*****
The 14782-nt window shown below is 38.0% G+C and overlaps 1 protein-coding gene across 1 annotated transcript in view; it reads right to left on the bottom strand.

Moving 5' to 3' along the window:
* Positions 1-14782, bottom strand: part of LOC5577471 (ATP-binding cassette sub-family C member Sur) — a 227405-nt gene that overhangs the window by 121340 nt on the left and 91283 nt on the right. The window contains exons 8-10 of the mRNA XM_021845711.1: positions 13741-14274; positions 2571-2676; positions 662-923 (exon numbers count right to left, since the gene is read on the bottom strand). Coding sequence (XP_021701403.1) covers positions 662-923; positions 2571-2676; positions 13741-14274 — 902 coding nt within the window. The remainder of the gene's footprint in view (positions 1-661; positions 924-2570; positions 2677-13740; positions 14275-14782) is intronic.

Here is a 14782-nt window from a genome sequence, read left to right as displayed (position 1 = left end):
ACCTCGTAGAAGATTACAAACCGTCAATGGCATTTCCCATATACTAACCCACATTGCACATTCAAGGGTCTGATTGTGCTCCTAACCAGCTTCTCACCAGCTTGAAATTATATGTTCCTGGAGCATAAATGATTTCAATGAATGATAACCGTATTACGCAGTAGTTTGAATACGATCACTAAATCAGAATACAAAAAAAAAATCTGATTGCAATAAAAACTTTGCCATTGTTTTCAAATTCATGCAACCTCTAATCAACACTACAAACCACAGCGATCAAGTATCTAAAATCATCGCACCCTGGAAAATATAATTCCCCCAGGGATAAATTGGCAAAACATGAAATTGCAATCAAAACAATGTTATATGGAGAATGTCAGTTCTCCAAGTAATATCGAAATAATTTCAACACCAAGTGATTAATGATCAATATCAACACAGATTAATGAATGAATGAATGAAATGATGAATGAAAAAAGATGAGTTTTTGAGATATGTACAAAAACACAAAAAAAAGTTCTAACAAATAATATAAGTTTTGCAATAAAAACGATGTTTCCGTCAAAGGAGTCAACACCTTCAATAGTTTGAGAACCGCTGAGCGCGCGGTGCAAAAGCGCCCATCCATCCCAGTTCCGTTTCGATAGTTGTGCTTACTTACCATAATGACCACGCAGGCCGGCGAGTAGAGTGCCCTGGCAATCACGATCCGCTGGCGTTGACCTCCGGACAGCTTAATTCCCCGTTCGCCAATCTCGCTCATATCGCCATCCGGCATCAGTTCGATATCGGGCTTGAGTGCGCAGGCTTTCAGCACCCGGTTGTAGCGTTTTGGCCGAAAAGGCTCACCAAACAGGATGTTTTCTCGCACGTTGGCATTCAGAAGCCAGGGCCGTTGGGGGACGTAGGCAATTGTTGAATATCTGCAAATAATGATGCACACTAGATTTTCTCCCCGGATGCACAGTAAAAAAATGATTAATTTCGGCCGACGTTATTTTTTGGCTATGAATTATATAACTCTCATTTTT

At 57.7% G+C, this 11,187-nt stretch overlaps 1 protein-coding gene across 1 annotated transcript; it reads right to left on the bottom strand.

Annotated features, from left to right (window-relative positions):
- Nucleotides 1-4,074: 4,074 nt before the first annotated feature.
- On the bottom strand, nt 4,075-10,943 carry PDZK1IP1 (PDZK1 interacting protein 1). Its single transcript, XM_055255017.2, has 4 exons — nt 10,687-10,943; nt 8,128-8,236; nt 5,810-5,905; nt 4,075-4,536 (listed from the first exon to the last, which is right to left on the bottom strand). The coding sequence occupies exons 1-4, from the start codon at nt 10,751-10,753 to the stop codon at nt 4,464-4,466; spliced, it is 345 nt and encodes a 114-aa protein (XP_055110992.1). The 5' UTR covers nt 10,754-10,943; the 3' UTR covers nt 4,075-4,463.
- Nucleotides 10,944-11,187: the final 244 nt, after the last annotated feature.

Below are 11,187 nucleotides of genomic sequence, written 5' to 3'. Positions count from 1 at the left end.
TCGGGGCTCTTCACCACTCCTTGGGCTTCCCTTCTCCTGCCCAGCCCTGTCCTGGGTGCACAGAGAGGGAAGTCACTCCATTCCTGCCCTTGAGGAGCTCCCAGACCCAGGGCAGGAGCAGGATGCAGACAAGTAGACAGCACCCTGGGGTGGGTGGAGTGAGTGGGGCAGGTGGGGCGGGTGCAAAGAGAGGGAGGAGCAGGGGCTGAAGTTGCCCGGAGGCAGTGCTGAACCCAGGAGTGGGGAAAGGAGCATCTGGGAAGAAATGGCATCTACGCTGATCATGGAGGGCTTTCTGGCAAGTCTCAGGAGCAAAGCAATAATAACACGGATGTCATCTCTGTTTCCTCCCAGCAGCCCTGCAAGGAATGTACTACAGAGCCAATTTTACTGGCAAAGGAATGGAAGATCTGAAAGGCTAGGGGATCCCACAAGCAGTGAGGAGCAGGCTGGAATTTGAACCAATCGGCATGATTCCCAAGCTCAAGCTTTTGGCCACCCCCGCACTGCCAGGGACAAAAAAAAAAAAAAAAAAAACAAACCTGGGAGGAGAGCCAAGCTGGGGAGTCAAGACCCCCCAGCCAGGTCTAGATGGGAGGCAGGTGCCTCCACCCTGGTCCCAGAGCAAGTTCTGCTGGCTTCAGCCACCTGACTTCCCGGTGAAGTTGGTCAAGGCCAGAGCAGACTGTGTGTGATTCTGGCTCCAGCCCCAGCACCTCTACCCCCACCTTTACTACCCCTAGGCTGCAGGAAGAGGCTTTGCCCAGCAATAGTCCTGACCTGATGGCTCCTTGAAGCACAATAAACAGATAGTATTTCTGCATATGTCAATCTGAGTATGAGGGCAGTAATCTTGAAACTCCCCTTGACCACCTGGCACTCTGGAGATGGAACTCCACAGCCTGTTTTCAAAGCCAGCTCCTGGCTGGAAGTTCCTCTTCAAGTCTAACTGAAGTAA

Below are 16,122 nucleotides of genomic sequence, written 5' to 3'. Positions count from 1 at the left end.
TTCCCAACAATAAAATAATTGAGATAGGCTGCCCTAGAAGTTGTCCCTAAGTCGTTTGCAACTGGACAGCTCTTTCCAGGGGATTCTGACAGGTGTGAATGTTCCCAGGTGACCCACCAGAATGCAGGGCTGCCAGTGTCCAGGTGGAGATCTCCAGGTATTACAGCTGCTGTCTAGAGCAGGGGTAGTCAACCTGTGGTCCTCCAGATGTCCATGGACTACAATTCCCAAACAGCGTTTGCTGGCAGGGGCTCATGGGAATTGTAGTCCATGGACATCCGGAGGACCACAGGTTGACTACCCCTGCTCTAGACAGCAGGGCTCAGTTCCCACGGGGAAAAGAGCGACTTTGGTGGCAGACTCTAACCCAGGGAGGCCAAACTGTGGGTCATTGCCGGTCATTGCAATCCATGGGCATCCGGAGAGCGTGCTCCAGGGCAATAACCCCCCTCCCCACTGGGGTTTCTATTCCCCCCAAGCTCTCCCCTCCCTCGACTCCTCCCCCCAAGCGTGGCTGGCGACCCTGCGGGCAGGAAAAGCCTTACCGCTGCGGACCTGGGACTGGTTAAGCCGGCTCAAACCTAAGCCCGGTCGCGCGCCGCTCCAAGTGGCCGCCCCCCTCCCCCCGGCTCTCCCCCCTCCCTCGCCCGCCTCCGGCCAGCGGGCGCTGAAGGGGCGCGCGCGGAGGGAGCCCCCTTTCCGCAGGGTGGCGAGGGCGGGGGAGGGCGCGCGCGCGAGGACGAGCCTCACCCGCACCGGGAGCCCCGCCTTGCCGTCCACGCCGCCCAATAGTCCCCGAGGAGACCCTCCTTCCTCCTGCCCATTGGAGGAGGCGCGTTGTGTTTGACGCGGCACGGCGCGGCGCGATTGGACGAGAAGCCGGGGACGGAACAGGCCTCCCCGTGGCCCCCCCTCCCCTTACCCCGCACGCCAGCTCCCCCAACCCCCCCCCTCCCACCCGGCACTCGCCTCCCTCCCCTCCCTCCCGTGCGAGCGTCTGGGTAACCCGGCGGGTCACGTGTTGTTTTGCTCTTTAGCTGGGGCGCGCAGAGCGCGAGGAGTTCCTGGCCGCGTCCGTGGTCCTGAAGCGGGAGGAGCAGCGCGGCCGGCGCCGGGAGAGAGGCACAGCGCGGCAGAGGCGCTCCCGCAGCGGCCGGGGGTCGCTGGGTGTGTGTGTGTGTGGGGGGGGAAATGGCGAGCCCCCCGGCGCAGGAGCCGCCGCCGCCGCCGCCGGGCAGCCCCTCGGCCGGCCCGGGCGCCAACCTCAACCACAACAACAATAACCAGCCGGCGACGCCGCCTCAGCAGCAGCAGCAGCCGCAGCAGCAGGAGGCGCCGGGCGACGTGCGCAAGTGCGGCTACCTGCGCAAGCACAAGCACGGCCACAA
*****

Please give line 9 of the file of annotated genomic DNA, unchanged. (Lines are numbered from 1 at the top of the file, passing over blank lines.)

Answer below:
- On the bottom strand, nt 4,075-10,943 carry PDZK1IP1 (PDZK1 interacting protein 1). Its single transcript, XM_055255017.2, has 4 exons — nt 10,687-10,943; nt 8,128-8,236; nt 5,810-5,905; nt 4,075-4,536 (listed from the first exon to the last, which is right to left on the bottom strand). The coding sequence occupies exons 1-4, from the start codon at nt 10,751-10,753 to the stop codon at nt 4,464-4,466; spliced, it is 345 nt and encodes a 114-aa protein (XP_055110992.1). The 5' UTR covers nt 10,754-10,943; the 3' UTR covers nt 4,075-4,463.